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Taxon  Report  
Veratrum fimbriatum  A. Gray
Fringed cornlily,   Fringed false hellebore
Veratrum fimbriatum is a perennial herb that is native to California, and endemic (limited) to California.
California Rare Plant Rank: 4.3 (limited distribution).
Siskiyou Del Norte Modoc Humboldt Shasta Lassen Trinity Plumas Tehama Butte Mendocino Glenn Sierra Yuba Lake Nevada Colusa Placer Sutter El Dorado Yolo Alpine Napa Sonoma Sacramento Mono Amador Solano Calaveras Tuolumne San Joaquin Marin Contra Costa Alameda Santa Cruz Mariposa Madera San Francisco San Mateo Merced Fresno Stanislaus Santa Clara Inyo San Benito Tulare Kings Monterey San Bernardino San Luis Obispo Kern Santa Barbara Ventura Los Angeles Riverside Orange San Diego Imperial
Observation Search
~129 records in California
yellowone or more occurrences
within a 7.5-minute quadrangle

Bloom Period
Genus: Veratrum
Family: Melanthiaceae  
Category: angiosperm  
PLANTS group:Monocot
Jepson eFlora section: monocot

Toxicity: Do not eat any part of this plant.

Arid West: Occurs usually in wetlands, occasionally in non wetlands
Mountains, Valleys and Coast: Occurs in wetlands

Habitat: meadows

Communities: Northern Coastal Scrub, North Coastal Coniferous Forest, wetland-riparian

Name Status:
Accepted by JEF + CNPS + PLANTS

Information about  Veratrum fimbriatum from other sources
Nursery availability from CNPLX
This plant is available commercially.
Jepson eFlora


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[Wikipedia] Range, Description: Veratrum fimbriatum is an uncommon species of false hellebore, a type of plant closely related to the lily. Its common names are fringed false hellebore and fringed corn lily. It is endemic to California where it is a rare resident of the northern coastal scrub plant communities of Mendocino and Sonoma Counties. This flowering plant is a stout, hollow-stemmed perennial growing from a thick rhizome. The erect flowering plant bears several large, flat, green leaves near the base of the green stem. The large panicle inflorescence is packed with many distinctive, lacy-fringed flowers each up to a centimeter wide. The flower bud is club-shaped before it opens into a bloom of six frilly tepals, each of which bears two bright green or gold glands. The ovary and sepals extend straight outward as one thick stalk. The fruit is an oval-shaped capsule just under a centimeter long containing the seeds. (contributed by Mary Ann Machi)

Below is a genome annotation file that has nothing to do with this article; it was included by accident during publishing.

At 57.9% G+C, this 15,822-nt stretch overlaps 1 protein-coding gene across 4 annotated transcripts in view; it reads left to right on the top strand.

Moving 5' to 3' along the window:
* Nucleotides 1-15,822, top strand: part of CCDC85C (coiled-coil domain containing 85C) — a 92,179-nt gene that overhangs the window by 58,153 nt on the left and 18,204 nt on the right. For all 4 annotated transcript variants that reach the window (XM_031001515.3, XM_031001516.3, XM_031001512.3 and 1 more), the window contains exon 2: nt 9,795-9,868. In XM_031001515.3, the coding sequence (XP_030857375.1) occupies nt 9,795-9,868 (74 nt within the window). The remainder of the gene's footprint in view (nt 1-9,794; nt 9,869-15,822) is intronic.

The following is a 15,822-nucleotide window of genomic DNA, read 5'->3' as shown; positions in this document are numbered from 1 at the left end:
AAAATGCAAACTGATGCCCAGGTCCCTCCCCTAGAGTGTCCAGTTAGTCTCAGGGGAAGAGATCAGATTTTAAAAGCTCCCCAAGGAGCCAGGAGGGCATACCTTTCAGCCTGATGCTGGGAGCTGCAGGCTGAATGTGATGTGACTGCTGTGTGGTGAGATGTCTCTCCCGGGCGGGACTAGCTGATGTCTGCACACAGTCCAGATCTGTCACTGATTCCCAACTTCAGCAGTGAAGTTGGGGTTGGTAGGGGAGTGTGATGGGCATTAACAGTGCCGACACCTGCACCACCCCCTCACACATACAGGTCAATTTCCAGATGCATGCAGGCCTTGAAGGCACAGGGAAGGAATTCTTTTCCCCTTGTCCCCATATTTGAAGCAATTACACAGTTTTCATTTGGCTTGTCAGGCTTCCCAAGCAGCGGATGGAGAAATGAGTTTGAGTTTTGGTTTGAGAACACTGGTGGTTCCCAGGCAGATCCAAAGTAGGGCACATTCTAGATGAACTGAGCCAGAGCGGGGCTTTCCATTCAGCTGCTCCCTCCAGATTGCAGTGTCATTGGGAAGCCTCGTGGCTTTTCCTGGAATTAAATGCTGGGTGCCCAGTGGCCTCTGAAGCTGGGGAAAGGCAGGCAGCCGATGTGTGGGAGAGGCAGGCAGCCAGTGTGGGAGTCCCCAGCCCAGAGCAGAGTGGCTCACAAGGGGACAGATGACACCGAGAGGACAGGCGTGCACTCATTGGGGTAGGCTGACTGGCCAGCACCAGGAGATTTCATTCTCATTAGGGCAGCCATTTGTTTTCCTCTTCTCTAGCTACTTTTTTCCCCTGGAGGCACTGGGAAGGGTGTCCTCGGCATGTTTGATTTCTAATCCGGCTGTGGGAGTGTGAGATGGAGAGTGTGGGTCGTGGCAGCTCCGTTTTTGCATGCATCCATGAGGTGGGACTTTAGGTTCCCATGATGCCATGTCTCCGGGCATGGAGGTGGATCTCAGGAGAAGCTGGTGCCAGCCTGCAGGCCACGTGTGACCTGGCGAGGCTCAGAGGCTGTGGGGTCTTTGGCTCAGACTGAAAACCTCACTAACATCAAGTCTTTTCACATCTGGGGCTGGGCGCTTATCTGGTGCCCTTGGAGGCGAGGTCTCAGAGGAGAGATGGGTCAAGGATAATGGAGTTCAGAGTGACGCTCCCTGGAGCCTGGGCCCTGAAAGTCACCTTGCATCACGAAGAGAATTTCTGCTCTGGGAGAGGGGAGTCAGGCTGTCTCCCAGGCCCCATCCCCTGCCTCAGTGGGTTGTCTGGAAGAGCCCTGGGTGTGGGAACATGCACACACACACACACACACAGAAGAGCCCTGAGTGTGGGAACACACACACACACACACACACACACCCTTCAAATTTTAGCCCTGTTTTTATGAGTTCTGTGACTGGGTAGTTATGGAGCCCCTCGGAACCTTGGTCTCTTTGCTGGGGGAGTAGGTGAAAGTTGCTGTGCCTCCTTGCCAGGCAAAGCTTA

Suggested Citation
Calflora: Information on California plants for education, research and conservation, with data contributed by public and private institutions and individuals. [web application]. 2024. Berkeley, California: The Calflora Database [a non-profit organization]. Available: https://www.calflora.org/   (Accessed: 05/19/2024).